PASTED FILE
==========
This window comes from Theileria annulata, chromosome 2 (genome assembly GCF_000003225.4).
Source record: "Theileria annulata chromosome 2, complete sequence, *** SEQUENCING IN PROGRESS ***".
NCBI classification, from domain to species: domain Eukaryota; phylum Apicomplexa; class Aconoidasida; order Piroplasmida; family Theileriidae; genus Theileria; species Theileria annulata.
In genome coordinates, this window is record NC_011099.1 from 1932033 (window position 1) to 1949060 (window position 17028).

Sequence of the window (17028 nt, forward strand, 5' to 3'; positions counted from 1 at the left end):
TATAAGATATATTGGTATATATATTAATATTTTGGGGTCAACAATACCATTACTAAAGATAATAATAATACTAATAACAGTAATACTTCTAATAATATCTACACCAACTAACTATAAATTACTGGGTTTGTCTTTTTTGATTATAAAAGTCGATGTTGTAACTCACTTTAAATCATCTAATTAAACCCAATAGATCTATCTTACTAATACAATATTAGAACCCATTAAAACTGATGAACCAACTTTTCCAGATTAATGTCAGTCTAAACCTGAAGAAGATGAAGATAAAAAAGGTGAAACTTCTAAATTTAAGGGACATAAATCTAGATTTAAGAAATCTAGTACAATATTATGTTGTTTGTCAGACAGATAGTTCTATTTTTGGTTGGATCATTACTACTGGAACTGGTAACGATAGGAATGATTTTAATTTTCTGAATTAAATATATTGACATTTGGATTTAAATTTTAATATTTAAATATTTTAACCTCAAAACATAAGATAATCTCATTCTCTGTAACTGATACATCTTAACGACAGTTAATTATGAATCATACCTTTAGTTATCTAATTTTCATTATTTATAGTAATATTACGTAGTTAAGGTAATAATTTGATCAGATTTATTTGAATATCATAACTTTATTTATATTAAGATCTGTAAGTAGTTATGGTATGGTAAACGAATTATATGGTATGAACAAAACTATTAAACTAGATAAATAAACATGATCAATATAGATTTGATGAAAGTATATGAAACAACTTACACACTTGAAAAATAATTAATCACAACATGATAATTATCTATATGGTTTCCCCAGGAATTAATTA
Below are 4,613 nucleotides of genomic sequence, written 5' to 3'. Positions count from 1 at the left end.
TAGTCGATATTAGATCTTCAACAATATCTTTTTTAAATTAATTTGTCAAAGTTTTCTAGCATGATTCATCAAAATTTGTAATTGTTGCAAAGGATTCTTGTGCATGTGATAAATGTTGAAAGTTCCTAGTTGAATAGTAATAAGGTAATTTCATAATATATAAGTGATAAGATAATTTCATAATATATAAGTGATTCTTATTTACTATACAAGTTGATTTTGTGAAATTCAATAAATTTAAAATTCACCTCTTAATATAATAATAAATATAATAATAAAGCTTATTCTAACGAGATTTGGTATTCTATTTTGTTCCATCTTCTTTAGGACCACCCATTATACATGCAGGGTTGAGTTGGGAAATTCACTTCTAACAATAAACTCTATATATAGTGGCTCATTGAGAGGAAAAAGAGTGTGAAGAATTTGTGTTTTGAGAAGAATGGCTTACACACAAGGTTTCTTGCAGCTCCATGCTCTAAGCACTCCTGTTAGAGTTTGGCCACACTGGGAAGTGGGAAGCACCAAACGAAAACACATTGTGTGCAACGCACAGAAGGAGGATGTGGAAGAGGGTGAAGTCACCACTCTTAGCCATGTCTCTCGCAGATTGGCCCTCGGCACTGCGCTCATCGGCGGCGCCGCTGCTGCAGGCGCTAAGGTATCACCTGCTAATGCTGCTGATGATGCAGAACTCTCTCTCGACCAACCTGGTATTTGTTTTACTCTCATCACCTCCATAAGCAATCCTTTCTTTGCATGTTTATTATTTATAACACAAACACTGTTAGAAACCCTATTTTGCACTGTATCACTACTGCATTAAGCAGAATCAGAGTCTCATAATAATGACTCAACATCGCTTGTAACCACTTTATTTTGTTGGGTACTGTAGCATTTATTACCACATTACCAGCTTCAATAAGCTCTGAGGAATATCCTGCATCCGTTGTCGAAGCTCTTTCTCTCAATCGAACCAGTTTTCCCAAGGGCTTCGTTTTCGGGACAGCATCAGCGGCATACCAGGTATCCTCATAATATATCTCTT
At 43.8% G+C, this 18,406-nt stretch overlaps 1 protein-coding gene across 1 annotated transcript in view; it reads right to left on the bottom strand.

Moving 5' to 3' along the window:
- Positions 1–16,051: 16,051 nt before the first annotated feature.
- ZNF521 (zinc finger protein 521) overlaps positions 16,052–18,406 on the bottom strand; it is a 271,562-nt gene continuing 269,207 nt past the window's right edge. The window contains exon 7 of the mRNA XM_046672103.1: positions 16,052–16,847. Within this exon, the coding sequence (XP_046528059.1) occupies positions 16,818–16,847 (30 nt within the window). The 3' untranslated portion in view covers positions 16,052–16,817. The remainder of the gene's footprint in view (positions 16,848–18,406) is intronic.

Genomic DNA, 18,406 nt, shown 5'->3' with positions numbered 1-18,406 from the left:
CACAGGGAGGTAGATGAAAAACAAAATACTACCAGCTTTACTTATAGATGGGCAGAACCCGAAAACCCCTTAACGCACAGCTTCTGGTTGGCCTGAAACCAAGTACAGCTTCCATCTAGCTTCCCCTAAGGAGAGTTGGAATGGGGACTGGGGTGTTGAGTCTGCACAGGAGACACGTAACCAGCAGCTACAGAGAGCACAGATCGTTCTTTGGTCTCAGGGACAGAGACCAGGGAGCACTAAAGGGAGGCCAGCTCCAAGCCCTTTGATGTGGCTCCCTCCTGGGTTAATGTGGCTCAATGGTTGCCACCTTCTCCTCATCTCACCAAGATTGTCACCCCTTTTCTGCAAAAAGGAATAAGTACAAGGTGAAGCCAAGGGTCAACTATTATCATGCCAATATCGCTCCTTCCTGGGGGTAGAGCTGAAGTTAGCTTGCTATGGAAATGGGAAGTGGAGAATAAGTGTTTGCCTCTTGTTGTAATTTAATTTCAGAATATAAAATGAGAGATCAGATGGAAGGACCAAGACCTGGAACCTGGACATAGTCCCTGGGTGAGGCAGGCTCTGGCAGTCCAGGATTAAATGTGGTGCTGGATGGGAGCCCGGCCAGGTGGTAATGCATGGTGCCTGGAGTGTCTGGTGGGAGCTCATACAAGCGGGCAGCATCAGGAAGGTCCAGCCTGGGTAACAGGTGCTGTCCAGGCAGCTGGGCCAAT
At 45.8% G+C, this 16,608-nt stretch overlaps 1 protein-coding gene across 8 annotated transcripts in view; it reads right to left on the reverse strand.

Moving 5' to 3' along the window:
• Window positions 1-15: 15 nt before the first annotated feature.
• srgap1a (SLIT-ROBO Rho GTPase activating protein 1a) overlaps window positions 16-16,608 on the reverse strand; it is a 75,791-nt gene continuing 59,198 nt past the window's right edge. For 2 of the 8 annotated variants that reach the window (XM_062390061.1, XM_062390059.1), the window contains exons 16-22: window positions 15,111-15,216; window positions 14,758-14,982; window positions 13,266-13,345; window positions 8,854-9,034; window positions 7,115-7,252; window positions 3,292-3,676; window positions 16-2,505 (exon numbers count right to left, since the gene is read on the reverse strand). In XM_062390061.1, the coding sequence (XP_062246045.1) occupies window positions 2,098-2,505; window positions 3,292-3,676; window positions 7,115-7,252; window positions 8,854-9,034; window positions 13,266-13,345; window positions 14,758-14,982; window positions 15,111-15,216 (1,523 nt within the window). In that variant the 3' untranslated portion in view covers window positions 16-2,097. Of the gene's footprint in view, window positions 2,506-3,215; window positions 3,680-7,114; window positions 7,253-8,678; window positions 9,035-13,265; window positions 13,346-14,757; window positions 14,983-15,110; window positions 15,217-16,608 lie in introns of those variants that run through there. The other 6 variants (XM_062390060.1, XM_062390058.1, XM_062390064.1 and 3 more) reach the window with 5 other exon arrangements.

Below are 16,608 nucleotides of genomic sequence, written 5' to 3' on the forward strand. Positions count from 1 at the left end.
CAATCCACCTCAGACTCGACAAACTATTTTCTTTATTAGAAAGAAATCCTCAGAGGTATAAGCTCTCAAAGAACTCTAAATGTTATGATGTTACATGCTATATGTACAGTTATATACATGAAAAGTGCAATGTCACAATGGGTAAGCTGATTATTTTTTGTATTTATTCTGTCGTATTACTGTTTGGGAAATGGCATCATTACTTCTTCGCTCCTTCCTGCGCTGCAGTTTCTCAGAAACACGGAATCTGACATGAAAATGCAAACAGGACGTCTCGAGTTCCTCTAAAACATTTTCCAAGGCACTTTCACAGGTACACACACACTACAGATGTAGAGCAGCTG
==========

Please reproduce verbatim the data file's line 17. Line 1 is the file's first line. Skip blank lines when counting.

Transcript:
• Window positions 1-15: 15 nt before the first annotated feature.